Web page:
Other features special to the GTi are a leather gaiter for the gear lever, illumination for the front ashtray and the ignition lock, carpet in the glove compartment (!) and black trim for the facia, steering wheel, and centre console. A water temperature gauge - omitted from the standard CX instrumentation - is added below the main instrument cluster, and the two-speed wiper has intermittent action as well as continuous wiping. A roof aerial and door-mounted loudspeakers with trim covers as for the Prestige are fitted as Standard.

On the road

Opportunity for driving impressions was provided by CitroŽn on an interestingly varied route in southern France, with GTs (sic) devoid of all badges and without the special wheels, so that other French motorists would not notice the then-unannounced car.
As well as the over-riding impression of a far more eager engine, devoid of that slight trace of hesitance which tends to be noticed with the carburettor versions, the new unit impressed with its much greater refinement. It is appreciably smoother, and has no noticeable rough periods.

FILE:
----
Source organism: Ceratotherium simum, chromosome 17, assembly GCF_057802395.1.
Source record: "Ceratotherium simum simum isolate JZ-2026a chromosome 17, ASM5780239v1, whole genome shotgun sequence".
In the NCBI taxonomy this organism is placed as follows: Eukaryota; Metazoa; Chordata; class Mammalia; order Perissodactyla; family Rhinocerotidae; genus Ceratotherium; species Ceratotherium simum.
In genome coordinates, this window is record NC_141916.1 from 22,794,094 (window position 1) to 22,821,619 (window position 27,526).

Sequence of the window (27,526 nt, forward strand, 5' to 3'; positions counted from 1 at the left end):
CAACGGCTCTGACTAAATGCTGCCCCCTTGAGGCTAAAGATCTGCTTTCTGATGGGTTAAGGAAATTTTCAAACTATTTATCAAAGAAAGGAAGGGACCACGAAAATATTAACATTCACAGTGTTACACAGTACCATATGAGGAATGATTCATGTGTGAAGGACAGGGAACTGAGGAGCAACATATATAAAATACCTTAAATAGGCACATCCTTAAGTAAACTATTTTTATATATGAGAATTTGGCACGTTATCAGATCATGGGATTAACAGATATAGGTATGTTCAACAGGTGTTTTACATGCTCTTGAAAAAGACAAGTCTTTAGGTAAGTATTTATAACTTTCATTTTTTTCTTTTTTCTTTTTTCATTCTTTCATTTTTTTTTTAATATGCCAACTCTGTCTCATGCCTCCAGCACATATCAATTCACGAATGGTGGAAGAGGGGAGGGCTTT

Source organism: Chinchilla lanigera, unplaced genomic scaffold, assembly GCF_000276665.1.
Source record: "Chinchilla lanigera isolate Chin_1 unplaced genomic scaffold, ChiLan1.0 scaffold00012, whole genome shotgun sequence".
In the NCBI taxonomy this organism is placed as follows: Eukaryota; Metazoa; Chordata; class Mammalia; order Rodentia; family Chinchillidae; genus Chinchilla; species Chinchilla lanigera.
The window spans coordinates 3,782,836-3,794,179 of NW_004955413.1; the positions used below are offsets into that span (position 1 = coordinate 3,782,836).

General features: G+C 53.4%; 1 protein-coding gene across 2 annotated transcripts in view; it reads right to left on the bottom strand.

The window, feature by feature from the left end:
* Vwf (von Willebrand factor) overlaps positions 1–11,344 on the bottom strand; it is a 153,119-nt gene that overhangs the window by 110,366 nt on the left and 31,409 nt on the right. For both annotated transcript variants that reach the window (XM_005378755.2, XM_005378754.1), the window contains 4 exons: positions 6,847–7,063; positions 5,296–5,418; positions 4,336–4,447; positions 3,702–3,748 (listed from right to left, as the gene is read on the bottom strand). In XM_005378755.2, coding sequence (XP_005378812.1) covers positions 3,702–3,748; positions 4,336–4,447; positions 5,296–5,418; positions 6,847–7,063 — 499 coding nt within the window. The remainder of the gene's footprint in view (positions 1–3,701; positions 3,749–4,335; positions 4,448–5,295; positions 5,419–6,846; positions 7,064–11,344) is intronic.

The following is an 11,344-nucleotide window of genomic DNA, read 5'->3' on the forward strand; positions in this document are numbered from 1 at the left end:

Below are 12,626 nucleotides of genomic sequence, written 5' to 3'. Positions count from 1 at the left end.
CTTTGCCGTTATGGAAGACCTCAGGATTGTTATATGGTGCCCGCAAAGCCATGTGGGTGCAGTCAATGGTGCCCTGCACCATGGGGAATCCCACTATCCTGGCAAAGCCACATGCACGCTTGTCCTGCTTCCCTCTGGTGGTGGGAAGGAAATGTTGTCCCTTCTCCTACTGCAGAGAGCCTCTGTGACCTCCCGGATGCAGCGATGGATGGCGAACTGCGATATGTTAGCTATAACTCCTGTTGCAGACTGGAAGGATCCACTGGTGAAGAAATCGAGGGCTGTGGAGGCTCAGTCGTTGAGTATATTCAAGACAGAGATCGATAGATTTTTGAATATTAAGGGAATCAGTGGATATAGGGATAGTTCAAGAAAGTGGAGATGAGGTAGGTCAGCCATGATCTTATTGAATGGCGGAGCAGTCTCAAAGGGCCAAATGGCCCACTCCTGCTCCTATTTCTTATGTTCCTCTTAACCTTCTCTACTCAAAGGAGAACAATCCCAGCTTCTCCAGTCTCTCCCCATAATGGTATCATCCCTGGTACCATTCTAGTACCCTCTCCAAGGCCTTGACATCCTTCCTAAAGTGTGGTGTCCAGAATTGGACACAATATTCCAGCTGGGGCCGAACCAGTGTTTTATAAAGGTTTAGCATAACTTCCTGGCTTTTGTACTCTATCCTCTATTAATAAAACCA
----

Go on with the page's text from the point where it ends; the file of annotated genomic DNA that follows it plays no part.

Fifth gear is not high, of course and the lazier kind of driver will appreciate the way in which the car accelerates strongly in this ratio. Yet it also provides a very low level of noise at 100 mph cruising. The car tried tended to have an unusually high wind noise level especially on the driver’s side, suggesting a faulty seal, and this was the more dominant feature when driving fast.

Above: The additional air trunking and fuel injection is neatly installed, making good use of available space. The sensor unit is hidden away at the front, on the right side of the car (left of picture here)

CitroŽn claim a top speed of 118 mph for the GT (sic) (against 113 mph for the standard 2400). There was no opportunity to make timed test runs, but 193 kph indicated on what seemed an unusually accurate speedometer (still the strange CitroŽn digital type) certainly supports the claim.